Boys with autism who have screens - TVs, computers, or video game-related devices - in their bedrooms may not be getting enough sleep, according to research from the University of Missouri.
"Previous research has shown that bedroom access to screen-based media is associated with less time spent sleeping in the general population," notes Christopher Engelhardt, a post-doctoral research fellow at the Thompson Center for Autism and Developmental Disorders at the University of Missouri. "We found that this relationship is stronger among boys with autism."
Five students from universities in Canada were recognized on Tuesday night for research achievements that advance industry innovation, creating new products and services and transforming the lives of Canadians.
Each of the students received an award at the third annual Mitacs Awards Reception, held to honor the contributions of researchers, who have participated in Mitacs programs aimed at fostering research and innovation, as well as forging stronger bonds between academia and businesses across Canada.
An amusing edition of comedy site The Onion's "American Voices" gets some opinions from faux men and women on the street. In this edition they tackle a recent study by British researchers that concluded that playing video games even at an early age does not impact a child's behavior. The lede reads as follows:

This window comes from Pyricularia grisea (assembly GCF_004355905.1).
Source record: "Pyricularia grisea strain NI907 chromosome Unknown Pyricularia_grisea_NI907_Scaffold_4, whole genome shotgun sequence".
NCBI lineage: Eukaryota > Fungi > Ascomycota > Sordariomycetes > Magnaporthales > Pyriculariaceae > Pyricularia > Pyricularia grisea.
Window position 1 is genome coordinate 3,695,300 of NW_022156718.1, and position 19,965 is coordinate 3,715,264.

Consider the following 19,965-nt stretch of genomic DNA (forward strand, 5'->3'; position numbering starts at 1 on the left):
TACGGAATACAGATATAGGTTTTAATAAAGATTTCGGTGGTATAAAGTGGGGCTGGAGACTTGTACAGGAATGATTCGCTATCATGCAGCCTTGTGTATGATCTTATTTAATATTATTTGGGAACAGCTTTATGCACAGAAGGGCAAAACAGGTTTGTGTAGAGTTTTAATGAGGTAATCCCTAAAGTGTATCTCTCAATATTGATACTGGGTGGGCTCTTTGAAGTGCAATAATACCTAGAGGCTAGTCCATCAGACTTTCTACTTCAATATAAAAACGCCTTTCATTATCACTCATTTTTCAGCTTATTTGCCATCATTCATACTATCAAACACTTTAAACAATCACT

According to a new report released by the Entertainment Software Association (ESA) this week, 48 percent of adults age 50 and older say that they play video games. The data comes from new research released by the ESA called "Gamers Over 50 Study: You're Never Too Old to Play." The data in the report is based on a survey of 1,800 adults age 50 and older conducted by the ESRB.
A recently released University of Glasgow study that takes the data from a survey of 11,000 children (or rather, their parents) born between 2000 and 2002 comes to the conclusion that playing video games - even at a young age - does not lead to behavioral problems.
The University of Glasgow study surveyed mothers in a major millennial survey to track behavior over time. This allowed researchers to track and draw a connection between screen time and behavioral or emotional troubles later.
Playing education games cooperatively with others can motivate students to learn according to a new study from New York University. A study New York University's Steinhardt School of Culture, Education, and Human Development found that when students played a math game collaboratively with another student it motivated them to learn even more, compared to students who played the game alone. The study also found that students' interest and enjoyment of the game increased when playing with another student.